Just 10 minutes by car from the town centre, Terra Botanica is Europe’s only theme park dedicated to plants. Anjou is a big horticultural region, and Angers will host the four-yearly World Horticultural Congress in 2022. I wasn’t sure what to expect at Terra Botanica, but came away thinking you need several hours to do justice to this unique attraction. With its various climate zones, tropical greenhouses and family activities, there really is something here for everyone. Watch a 3D cinema show, take a serene boat ride, and walk through a butterfly house. You can even soar 150 metres up in a tethered balloon to look down on the colourful gardens, the lakes and the glasshouses.

But on my last evening, I went one better – well, a few hundred feet better – with a balloon flight over the Loire with Montgolfières d’Anjou from their base at Gennes. There can be few more serene experiences than floating above the bustle of everyday life, waving at mini-people below, and watching the shadows lengthen as evening falls, and then touching down as the sun slips below the horizon, stowing the balloon, and celebrating at the field edge with a glass of sparkling Anjou. A magical finale to anyone’s city stay.

Loire east of Angers as seen from a hot-air balloon. Photo: Gillian Thornton



BY CAR: Travel from Portsmouth with Brittany Ferries to Caen-Ouistreham (162 miles) or Saint-Malo (125 miles).

BY TRAIN: Angers is 90 minutes from Paris by TGV.

WHERE TO STAY AND EAT: Gillian stayed at L’Oisellerie guesthouse and enjoyed meals at La Réserve, the rooftop restaurant of Théâtre Le Quai, opposite the castle, and the friendly Bistrot des Ducs, 6 rue des deux haies.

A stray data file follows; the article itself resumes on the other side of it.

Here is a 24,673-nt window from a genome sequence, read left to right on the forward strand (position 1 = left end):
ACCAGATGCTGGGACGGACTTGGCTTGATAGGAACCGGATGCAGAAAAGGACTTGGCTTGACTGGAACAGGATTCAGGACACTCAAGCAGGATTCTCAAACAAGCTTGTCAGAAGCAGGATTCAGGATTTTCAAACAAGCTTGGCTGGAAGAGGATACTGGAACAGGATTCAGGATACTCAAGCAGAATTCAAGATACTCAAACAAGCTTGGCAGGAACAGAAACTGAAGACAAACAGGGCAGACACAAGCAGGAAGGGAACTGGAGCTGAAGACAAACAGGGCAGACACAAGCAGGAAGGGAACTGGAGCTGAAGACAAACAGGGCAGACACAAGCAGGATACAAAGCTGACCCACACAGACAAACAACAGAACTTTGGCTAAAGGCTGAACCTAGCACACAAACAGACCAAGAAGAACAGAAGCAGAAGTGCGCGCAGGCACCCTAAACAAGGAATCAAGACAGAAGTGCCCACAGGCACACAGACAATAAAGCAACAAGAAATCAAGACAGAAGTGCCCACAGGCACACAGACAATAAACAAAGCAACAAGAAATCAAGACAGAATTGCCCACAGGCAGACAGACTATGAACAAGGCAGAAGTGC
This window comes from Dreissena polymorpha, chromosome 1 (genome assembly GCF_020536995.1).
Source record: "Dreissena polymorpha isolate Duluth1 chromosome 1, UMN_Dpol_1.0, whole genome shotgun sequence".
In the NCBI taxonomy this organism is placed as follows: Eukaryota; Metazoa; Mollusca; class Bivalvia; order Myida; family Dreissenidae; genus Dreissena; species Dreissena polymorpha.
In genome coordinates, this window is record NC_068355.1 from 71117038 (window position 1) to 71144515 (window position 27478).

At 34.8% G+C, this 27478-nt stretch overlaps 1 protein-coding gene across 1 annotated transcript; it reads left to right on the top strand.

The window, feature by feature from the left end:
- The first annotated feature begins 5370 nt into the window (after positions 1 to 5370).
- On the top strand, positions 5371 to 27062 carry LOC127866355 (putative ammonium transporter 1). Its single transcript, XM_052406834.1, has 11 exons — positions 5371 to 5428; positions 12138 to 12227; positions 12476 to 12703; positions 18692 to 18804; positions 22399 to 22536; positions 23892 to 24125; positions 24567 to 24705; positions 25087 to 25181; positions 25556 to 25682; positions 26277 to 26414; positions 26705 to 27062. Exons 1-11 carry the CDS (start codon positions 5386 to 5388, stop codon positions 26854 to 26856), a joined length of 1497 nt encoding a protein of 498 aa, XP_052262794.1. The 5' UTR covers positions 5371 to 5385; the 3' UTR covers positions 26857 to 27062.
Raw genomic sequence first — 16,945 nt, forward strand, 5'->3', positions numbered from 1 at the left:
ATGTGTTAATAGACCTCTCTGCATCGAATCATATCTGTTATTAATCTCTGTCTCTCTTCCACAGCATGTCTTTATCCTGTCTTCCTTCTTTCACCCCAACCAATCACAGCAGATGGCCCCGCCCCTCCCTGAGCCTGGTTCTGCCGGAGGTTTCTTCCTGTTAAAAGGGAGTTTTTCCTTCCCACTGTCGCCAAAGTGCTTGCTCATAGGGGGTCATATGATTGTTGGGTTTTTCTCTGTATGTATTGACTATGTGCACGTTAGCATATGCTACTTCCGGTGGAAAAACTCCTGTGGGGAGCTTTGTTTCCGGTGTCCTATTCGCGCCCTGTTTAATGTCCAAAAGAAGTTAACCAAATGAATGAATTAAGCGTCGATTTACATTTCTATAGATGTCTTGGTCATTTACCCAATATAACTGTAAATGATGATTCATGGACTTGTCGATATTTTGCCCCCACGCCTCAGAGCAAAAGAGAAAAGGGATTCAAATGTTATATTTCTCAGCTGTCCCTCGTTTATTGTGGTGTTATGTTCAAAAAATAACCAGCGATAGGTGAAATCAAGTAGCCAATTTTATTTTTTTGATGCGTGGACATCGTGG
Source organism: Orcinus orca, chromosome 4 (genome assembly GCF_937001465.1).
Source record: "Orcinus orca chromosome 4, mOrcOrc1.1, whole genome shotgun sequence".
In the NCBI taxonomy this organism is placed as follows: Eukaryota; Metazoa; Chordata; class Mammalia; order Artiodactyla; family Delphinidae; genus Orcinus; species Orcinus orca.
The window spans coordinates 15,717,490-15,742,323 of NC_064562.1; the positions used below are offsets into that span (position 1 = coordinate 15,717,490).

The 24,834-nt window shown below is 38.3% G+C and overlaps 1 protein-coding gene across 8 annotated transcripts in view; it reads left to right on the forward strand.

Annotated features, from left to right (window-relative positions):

Jean Lurçat Museum. Photo: Gillian Thornton


With a wealth of historic architecture, art galleries, gardens and museums, it can be hard to know where to start in Angers. To cut down on dithering time, kick-start your visit by checking out our top five attractions:


The whole rampart walk is now accessible, offering great views over the castle precincts, Old Town and riverbanks. The Monument Café in the castle grounds serves delicious savoury and sweet dishes in verrines (small glass pots). Eat inside the Governor’s lodging or in the garden.

Le Chant du Monde contemporary tapestry. Photo: Gillian Thornton


This enchanting small gallery is stuffed to the rafters with sculptures, busts and friezes of all sizes, as well as studio casts and drawings, all housed in a magnificent 13th-century ‘ruined’ abbey church with a glass roof which illuminates the exhibits to maximum effect.


Stunning contemporary tapestries by Jean Lurçat are displayed at the former St John’s Hospital, founded around 1180 under the instigation of Henry II of England. Check out the tranquil garden, pharmaceutical jars, and the remains of a 17th-century cloister.

Terra Botanica, the dahlia collection. Photo: Gillian Thornton


Opened in 2010,Terra Botanica is Europe’s only theme park dedicated to plants. With a mix of beautiful gardens and greenhouses, fun activities and educational elements, discover the world through its 275,000 species and exceptional collections of orchids, roses, palm trees and more.


For an unforgettable special treat, head out of town to enjoy a serene flight over the Anjou countryside with Montgolfières d’Anjou. Prices are: Monday to Friday evenings, €200 per person; weekend or public holiday evenings, €230; sunrise, €380.

From France Today magazine

Hot-air balloon over the Loire. Photo: Gillian Thornton